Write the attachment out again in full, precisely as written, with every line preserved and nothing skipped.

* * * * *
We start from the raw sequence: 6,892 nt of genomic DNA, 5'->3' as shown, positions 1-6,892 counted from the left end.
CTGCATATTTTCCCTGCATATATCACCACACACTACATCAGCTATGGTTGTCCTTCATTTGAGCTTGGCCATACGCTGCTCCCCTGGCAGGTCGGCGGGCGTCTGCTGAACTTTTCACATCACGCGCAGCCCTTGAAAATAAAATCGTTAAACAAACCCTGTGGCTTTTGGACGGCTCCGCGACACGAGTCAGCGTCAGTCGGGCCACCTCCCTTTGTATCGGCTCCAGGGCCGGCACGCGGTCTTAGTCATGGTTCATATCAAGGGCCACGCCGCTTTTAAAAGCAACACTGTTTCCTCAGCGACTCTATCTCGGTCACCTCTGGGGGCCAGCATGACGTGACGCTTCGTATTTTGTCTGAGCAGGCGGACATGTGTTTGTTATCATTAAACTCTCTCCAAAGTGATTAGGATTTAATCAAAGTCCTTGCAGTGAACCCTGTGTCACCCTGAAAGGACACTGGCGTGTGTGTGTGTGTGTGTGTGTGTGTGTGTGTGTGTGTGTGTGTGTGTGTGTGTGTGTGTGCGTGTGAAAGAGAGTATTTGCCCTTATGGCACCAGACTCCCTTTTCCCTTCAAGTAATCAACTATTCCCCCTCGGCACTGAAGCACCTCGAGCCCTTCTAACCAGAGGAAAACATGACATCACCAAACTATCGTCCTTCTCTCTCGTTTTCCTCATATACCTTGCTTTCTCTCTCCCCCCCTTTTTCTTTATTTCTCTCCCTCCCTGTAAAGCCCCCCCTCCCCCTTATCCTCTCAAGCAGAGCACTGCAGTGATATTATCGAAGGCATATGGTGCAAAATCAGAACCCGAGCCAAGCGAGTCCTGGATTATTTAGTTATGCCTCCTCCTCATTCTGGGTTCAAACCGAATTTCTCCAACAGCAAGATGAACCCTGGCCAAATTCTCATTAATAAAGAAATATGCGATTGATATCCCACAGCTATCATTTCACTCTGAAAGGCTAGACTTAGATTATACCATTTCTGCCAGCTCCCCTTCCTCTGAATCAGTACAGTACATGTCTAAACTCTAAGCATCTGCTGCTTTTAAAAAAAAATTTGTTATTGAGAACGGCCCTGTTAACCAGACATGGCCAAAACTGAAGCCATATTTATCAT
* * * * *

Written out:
We start from the raw sequence: 6,892 nt of genomic DNA, 5'->3' as shown, positions 1-6,892 counted from the left end.
CTGCATATTTTCCCTGCATATATCACCACACACTACATCAGCTATGGTTGTCCTTCATTTGAGCTTGGCCATACGCTGCTCCCCTGGCAGGTCGGCGGGCGTCTGCTGAACTTTTCACATCACGCGCAGCCCTTGAAAATAAAATCGTTAAACAAACCCTGTGGCTTTTGGACGGCTCCGCGACACGAGTCAGCGTCAGTCGGGCCACCTCCCTTTGTATCGGCTCCAGGGCCGGCACGCGGTCTTAGTCATGGTTCATATCAAGGGCCACGCCGCTTTTAAAAGCAACACTGTTTCCTCAGCGACTCTATCTCGGTCACCTCTGGGGGCCAGCATGACGTGACGCTTCGTATTTTGTCTGAGCAGGCGGACATGTGTTTGTTATCATTAAACTCTCTCCAAAGTGATTAGGATTTAATCAAAGTCCTTGCAGTGAACCCTGTGTCACCCTGAAAGGACACTGGCGTGTGTGTGTGTGTGTGTGTGTGTGTGTGTGTGTGTGTGTGTGTGTGTGTGTGTGTGTGTGCGTGTGAAAGAGAGTATTTGCCCTTATGGCACCAGACTCCCTTTTCCCTTCAAGTAATCAACTATTCCCCCTCGGCACTGAAGCACCTCGAGCCCTTCTAACCAGAGGAAAACATGACATCACCAAACTATCGTCCTTCTCTCTCGTTTTCCTCATATACCTTGCTTTCTCTCTCCCCCCCTTTTTCTTTATTTCTCTCCCTCCCTGTAAAGCCCCCCCTCCCCCTTATCCTCTCAAGCAGAGCACTGCAGTGATATTATCGAAGGCATATGGTGCAAAATCAGAACCCGAGCCAAGCGAGTCCTGGATTATTTAGTTATGCCTCCTCCTCATTCTGGGTTCAAACCGAATTTCTCCAACAGCAAGATGAACCCTGGCCAAATTCTCATTAATAAAGAAATATGCGATTGATATCCCACAGCTATCATTTCACTCTGAAAGGCTAGACTTAGATTATACCATTTCTGCCAGCTCCCCTTCCTCTGAATCAGTACAGTACATGTCTAAACTCTAAGCATCTGCTGCTTTTAAAAAAAAATTTGTTATTGAGAACGGCCCTGTTAACCAGACATGGCCAAAACTGAAGCCATATTTATCAT